Bikini interview

Bikini band photo


Fluid, wave-like progressions and lyrics that feel as far off and distant as the moments they recall.

interview: Isabel Legate
images: courtesy of Bikini

If you have ever taken the time to reflect on your youth, those years riddled with angst, heartbreak and recklessness you will understand the melancholic feeling that rises within one's esophagus with the realization that they have passed. If you haven't, I suggest listening to Bikini.

The music of the North American five piece fronted by Olivier Olivier has the capacity to ignite long forgotten memories with precision and lucidity. Self described as JD Salinger on MDMA the band lives up to this expectation with fluid, wave like progressions and lyrics that feel as far off and distant as the moments they recall.

During this year's South by South West music festival I had a chance to spend some time with what I affectionately – never mind secretly- called the "Bikini Boys" and it became quite clear early on that they don't really like each other. Perhaps it was the certain standoffish attitude they had towards one another or the post-show brawl that resulted in a broken finger and a trip to the ER or maybe, just maybe, it was the fact they went out and said it themselves, "We don't get along so well".

Taking these factors into consideration it should be easy to understand why I consider Bikini "North American" rather than based out of one central location. The group itself cannot be isolated to a single state or even a single country. They all - minus Kiáran and James, housemates who serve quite simply as moderators - live in completely different cities. The fact that the five are spread out between LA, New York, Montreal and Toronto makes the music making process vastly more complex and exciting. This separation is a very unique quality for any band to have - let alone a band that convincingly masks any interior conflict by producing seamless tracks.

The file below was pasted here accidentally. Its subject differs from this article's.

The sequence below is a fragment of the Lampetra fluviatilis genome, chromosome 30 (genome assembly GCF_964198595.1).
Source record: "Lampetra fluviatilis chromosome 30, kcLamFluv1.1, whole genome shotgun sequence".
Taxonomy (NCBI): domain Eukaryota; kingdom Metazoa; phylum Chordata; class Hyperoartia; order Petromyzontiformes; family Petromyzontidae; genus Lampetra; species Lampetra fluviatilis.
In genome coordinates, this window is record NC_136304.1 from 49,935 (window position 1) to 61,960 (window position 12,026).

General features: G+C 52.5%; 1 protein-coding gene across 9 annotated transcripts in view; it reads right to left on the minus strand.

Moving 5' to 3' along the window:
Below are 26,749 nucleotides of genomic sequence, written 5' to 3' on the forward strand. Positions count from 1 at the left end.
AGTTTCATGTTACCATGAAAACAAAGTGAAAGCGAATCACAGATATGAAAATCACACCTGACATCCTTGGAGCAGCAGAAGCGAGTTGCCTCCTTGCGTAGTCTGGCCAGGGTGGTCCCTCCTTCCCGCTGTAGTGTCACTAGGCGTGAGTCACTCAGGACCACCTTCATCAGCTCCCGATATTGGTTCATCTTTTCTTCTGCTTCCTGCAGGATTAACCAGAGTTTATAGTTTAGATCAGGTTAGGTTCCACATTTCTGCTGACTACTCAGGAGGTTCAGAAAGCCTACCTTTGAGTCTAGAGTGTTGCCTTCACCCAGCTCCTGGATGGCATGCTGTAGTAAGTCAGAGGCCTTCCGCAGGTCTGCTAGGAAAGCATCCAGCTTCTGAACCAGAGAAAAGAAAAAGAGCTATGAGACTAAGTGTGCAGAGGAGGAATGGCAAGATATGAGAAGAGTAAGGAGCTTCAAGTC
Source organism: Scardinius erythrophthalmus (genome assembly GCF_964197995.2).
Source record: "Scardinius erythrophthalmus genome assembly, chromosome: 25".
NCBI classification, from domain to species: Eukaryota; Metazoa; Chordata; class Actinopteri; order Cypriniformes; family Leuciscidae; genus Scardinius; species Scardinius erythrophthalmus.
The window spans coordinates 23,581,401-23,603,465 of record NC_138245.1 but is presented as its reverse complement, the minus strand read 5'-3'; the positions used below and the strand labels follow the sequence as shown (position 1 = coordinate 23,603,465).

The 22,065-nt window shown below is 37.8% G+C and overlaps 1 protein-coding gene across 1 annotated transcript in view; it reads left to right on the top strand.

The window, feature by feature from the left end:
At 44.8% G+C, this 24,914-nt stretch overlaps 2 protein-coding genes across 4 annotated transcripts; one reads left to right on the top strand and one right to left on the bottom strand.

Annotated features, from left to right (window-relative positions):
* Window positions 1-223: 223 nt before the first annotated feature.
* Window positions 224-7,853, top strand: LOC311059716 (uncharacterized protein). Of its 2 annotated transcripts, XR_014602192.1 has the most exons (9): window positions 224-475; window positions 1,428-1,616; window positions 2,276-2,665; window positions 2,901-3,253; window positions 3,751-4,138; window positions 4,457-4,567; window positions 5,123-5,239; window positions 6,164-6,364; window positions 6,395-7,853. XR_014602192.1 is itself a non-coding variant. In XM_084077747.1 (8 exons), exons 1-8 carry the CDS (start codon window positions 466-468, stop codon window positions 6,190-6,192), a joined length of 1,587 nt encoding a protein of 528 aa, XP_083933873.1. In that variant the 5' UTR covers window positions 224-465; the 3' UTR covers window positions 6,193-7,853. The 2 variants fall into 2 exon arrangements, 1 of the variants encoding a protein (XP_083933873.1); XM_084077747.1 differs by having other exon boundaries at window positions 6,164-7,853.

"We don't know any other way" agreed the band's two primary members Olivier Olivier and Nigel Diamond when asked why they choose to work separately. Olivier composes and writes lyrics in the spring of each year later sending them to Diamond who creates structure and fullness with synthesized melodies and beats. This choice to work in isolation from one another reflects a certain level of maturity that many bands fail to understand the necessity for until it is too late. They understand the dissonance that exists within their relationships and cope with this in the only way they know possible – maintaining several thousands of miles away from each other.

Bikini's future plans include releasing an LP as well as a music video that should hit the world wide web in the next few weeks. Before dispersing to their different corners of the continent to begin work on these endeavors I had a chance to ask the band a few brief questions.

The radiation emitted from the island is, in a sense, what we're trying to capture with our music.

What inspires you?

Girls, boys, hand jobs, blow jobs, fights, sex, violence.

What are you currently listening to?

Anything coming out of the UK, Slam Dunk, Twin Shadow, Bummer High.

Where did the name Bikini come from?

Nigel had this obsession with the Island Bikini Atoll in Micronesia. It was a nuclear testing site in the 50s that got blown up. The radiation emitted from the island is, in a sense, what we're trying to capture with our music.

How would you describe one of your live shows to someone who's never been to one of them?

It depends how many members of the band show up. There are 5 of us now, all friends from the same hometown but we live in NYC, Toronto, LA and Northern British Columbia.

Would you say that your music is inspired by any certain imagery?

Vogue covers for the last 50 years.

What is the relationship between the sound and the words?

One and same for us. The voice is just another instrument to be altered and played with.

Bikini band photo